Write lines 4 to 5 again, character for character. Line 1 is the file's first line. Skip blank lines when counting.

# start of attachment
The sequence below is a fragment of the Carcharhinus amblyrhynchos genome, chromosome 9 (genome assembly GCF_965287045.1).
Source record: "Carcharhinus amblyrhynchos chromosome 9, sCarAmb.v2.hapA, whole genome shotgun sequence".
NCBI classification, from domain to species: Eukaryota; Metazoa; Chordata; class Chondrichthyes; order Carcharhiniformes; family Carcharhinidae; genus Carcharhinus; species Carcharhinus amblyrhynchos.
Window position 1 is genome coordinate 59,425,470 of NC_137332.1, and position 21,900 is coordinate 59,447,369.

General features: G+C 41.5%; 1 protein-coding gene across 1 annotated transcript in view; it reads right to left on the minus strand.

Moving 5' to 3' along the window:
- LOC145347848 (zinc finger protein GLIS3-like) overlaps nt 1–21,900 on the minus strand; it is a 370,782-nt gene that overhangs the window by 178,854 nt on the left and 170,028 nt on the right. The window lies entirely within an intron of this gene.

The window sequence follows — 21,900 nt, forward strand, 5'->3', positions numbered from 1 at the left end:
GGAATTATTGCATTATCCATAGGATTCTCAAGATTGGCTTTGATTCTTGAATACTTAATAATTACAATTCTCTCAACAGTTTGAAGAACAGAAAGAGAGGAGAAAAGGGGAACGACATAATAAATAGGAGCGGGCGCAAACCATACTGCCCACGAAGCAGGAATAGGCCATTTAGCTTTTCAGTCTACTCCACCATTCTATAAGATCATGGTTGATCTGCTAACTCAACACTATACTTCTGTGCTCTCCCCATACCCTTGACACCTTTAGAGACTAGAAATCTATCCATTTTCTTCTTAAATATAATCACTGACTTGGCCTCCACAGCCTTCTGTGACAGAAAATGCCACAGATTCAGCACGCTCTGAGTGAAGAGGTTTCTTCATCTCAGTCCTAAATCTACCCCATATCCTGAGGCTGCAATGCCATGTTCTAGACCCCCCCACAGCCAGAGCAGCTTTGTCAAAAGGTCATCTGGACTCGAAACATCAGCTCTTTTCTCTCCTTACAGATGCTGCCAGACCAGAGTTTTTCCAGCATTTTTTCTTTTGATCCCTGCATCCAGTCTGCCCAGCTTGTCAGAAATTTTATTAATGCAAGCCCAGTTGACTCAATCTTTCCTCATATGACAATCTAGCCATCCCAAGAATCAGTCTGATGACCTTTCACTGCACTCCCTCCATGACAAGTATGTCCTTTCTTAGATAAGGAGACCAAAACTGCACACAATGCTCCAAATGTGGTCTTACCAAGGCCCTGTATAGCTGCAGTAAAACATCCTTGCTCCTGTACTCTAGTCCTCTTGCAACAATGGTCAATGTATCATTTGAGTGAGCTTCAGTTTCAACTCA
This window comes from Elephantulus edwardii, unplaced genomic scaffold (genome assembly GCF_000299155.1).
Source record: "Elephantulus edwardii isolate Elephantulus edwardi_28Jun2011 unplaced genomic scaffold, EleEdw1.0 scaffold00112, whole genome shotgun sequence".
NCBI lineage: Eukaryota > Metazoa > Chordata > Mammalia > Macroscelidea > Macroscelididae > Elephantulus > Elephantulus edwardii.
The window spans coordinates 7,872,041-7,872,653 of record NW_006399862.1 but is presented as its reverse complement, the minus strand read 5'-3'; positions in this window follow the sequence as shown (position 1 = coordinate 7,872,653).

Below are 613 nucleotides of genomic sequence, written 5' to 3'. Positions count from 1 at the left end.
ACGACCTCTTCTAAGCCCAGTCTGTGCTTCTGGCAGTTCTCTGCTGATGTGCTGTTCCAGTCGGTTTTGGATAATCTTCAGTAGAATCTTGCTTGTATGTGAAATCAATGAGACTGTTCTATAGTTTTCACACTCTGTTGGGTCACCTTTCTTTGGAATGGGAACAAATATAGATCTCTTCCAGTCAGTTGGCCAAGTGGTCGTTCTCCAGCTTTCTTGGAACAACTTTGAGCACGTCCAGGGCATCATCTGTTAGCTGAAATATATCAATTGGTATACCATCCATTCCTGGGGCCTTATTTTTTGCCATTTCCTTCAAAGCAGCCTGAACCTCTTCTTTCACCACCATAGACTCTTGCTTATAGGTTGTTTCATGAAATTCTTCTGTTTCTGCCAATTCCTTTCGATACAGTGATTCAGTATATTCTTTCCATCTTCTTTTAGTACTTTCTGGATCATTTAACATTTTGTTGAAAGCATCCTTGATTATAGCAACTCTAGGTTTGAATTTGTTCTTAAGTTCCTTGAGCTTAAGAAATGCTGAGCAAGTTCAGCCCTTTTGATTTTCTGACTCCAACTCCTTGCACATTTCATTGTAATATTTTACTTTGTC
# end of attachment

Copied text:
Window position 1 is genome coordinate 59,425,470 of NC_137332.1, and position 21,900 is coordinate 59,447,369.

General features: G+C 41.5%; 1 protein-coding gene across 1 annotated transcript in view; it reads right to left on the minus strand.